The Democrats’ signature election bill is being blocked by Republicans.
The Democrats’ attempt to revamp US election and voting laws halted in the Senate on Tuesday, stymied by Republican resistance to what would have been the most significant electoral reform in a century.
The initiative, dubbed the For the People Act, would address practically every element of election administration, removing barriers to voting that supporters see as the Civil Rights battle of the era.
It would also limit partisan influence on congressional district drawing and curb the power of money in politics.
Many Republicans, though, believe the bill is a stunning federal overreach on states’ authority to conduct free and fair elections – one that will ultimately benefit Democrats.
It failed on a 50-50 vote as Republicans denied Democrats the 60 votes needed to begin debate, dubbed the “Screw the People Act” by some. As the bill failed, Vice President Kamala Harris presided over the chamber.
She later stated, “The fight isn’t finished.”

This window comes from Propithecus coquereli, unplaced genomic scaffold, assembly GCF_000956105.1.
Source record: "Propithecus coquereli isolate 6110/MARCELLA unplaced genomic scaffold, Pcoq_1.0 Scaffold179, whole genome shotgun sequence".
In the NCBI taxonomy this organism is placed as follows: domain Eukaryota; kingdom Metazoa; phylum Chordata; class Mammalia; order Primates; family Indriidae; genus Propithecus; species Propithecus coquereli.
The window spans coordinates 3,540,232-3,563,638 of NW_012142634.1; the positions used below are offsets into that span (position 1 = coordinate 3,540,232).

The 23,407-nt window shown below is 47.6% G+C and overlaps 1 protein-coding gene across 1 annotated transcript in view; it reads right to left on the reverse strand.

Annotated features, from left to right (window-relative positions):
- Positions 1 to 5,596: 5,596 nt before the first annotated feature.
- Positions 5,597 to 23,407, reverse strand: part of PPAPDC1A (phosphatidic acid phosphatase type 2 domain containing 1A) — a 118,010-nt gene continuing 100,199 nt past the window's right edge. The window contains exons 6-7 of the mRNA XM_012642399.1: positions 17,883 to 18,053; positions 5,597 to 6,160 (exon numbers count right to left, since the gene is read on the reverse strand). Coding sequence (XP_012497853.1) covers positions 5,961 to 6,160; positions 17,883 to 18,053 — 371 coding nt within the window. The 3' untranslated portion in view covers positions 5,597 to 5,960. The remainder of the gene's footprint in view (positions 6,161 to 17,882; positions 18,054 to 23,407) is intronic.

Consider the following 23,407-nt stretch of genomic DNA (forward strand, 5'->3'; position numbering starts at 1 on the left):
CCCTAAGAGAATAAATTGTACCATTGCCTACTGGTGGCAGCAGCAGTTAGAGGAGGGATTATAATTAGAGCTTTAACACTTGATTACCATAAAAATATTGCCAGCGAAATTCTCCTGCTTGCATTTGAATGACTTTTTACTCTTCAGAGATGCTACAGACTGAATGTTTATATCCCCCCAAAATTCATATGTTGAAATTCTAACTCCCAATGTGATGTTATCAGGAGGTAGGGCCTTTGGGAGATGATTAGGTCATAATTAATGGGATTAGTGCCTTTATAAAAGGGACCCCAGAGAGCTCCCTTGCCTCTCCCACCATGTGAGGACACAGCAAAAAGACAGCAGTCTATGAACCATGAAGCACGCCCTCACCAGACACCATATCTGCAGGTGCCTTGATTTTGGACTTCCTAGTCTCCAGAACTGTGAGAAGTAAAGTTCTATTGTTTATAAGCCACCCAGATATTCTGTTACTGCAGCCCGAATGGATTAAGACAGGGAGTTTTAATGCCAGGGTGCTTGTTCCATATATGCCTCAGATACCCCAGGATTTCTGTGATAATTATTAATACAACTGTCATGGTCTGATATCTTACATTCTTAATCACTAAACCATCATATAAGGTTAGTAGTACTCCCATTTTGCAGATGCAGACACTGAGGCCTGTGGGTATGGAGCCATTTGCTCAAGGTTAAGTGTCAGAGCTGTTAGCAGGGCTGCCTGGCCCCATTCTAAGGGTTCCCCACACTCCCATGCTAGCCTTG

The defeat pushes Democrats to consider what will happen next for their top legislative aim in a Senate that is razor-thinly divided. They have hailed the bill as a formidable counterpoint to a slew of initiatives pending in Republican-controlled statehouses that would make voting more difficult.
Senate Majority Leader Chuck Schumer remarked from the chamber floor, “Once again, the Senate Republican minority has attempted a politicized blockade on a serious subject.” He promised that the vote was just the “starting gun” and that voting rights would be debated again in the future.
“Democrats are unified and determined to passing this important legislation to safeguard voting rights, ensure the integrity of our elections, and restore and rebuild our democracy,” Biden tweeted before of the vote.
Whatever Democrats decide, they will face the same obstacle as they did on Tuesday, when minority Republicans used the filibuster — a measure Democrats used during Donald Trump’s presidency — to prevent the bill from being considered.
The Republican Party showed no signs of bending.
Mitch McConnell, the Republican Party’s leader. (This is a brief piece.)